Regardless of the specific mechanisms generating it, hysteresis can be incorporated into a standard three-equation model by including an equation of motion such as

ye+1 =θy+(1−θ)ye

where y and ye represent output and equilibrium output, θ is a fraction less than one, and the time subscripts have been left implicit except for the +1 indicating one period ahead.

A negative demand shock will thus drag down the equilibrium level of output in the next period. The question then is whether monetary policy will undo all or only some of the damage.

“You can solve for the optimal recovery,” says Oliver, who did much of the modeling for the paper under Michl’s guidance and now works in the business advisory program at Ernst & Young. “When you incorporate this output targeting, you should overshoot inflation, and that will, in the end, get the Gross Domestic Product back to what it would have been had there not been a recession.”

Michl and Oliver acknowledge there would be repercussions if their temporarily higher inflation rate did not produce the high-pressure labor market they believe is possible. In order to bring inflation back down, for instance, the Federal Reserve Board would, most likely, have to allow “economic slack, which is a polite way of saying ‘creating unemployment,’” Michl says. “So that would be an issue.”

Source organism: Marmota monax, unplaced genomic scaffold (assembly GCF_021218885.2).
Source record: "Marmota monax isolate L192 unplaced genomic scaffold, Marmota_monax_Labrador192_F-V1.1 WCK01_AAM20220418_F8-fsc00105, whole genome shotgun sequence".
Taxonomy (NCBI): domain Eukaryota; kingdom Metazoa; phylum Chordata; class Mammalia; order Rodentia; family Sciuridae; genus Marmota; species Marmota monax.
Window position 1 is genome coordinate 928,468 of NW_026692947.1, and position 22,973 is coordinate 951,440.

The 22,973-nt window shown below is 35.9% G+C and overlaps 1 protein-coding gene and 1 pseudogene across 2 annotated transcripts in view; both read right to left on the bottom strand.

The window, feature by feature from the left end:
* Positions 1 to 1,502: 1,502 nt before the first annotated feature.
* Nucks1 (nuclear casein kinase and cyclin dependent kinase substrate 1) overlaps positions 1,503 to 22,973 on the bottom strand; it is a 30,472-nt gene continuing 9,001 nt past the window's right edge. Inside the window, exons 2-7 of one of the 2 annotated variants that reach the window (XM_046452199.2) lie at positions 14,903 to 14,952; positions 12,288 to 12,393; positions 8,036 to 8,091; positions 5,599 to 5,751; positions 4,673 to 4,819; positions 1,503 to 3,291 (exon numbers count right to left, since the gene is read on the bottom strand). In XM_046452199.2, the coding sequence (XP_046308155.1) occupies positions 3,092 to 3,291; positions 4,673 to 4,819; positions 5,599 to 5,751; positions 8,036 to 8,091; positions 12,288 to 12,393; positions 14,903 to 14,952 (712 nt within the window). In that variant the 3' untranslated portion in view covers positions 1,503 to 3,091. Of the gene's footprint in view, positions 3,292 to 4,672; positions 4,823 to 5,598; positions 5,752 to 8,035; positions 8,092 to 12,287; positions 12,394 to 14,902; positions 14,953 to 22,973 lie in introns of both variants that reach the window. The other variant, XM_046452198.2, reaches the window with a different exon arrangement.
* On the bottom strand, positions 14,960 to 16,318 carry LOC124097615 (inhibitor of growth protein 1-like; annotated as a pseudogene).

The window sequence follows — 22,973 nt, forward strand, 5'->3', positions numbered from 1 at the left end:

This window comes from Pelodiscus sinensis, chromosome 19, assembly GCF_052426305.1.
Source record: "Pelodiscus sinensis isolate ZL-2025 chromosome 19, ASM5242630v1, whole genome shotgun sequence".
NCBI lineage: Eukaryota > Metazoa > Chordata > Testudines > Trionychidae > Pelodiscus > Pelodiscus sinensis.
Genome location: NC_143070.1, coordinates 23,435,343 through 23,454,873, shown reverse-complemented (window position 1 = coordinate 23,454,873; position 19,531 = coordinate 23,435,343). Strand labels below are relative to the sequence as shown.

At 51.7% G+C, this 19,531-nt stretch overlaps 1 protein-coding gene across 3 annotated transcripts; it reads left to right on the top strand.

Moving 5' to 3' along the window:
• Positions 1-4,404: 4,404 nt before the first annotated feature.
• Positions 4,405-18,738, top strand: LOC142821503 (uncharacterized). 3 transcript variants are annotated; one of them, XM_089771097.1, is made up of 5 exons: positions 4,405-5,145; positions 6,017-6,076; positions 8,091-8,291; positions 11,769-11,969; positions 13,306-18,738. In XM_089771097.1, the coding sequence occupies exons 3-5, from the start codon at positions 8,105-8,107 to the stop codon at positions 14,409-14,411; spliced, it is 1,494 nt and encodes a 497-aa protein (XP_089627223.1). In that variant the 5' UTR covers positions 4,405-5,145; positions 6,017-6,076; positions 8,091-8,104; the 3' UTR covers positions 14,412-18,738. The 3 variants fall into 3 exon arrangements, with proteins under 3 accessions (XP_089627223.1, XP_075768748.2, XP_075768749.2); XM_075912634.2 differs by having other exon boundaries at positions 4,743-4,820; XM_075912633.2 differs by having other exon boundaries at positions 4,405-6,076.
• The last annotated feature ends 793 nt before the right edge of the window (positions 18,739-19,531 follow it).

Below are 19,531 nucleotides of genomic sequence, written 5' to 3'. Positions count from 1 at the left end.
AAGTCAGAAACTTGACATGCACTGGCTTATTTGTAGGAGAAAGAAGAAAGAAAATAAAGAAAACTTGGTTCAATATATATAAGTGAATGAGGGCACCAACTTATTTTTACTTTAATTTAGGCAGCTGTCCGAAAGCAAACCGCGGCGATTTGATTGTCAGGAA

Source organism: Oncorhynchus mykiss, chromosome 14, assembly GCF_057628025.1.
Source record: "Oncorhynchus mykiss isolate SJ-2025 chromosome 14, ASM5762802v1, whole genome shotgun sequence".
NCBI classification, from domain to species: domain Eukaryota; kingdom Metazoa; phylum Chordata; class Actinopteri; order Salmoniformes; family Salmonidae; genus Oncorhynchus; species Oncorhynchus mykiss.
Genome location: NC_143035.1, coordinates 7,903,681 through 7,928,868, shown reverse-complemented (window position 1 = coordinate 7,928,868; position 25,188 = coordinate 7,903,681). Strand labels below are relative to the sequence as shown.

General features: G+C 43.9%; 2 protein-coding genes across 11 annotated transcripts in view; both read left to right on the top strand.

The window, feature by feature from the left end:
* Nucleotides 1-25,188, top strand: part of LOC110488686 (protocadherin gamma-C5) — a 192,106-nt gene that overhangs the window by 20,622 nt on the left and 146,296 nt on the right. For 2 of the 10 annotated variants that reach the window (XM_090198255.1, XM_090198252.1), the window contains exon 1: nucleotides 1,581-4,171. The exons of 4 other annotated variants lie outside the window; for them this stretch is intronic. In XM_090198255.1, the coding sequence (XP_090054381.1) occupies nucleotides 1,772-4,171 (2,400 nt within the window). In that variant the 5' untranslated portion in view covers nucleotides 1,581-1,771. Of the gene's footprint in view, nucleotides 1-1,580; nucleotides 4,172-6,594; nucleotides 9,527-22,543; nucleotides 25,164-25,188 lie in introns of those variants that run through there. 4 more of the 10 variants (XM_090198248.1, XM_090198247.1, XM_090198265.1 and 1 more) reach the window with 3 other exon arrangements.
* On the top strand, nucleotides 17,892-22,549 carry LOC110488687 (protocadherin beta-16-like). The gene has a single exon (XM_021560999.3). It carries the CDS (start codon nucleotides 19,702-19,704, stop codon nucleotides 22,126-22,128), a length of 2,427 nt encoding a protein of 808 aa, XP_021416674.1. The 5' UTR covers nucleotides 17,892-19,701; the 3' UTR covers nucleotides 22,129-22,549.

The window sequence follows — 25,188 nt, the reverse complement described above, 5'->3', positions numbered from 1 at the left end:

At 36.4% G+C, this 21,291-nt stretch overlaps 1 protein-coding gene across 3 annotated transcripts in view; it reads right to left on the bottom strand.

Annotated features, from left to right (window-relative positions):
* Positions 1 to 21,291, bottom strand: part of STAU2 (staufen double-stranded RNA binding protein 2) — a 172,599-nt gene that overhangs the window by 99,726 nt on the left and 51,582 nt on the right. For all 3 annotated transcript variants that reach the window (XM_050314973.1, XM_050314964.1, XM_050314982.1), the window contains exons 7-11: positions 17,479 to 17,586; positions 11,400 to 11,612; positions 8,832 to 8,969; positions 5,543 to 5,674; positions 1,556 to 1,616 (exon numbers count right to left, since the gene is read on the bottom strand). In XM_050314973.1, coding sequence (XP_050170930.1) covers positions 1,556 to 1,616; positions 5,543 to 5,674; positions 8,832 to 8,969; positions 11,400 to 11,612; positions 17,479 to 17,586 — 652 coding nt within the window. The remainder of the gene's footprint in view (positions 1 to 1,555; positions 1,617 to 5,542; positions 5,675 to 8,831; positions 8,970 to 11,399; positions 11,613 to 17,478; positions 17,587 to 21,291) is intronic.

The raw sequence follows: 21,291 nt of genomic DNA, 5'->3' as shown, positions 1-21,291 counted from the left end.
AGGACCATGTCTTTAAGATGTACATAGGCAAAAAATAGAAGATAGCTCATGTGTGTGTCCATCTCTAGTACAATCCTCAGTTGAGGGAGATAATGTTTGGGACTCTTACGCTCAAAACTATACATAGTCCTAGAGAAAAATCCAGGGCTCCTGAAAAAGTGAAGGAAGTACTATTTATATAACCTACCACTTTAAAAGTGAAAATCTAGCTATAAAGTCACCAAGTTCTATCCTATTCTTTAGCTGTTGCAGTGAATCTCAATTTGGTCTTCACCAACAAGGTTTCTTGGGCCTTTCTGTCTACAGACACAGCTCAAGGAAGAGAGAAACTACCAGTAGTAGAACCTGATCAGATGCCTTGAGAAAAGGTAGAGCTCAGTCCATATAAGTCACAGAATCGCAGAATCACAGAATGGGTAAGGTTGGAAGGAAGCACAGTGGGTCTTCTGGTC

Michl said he can’t think of an instance in which the United States or another country pursued a similar strategy, although he speculates that the American response to World War II “accidentally” had the same effect. The federal government’s massive spending on the war effort brought people back into the workforce and the economy back to life for the first time since the Great Depression; inflation also increased for a while.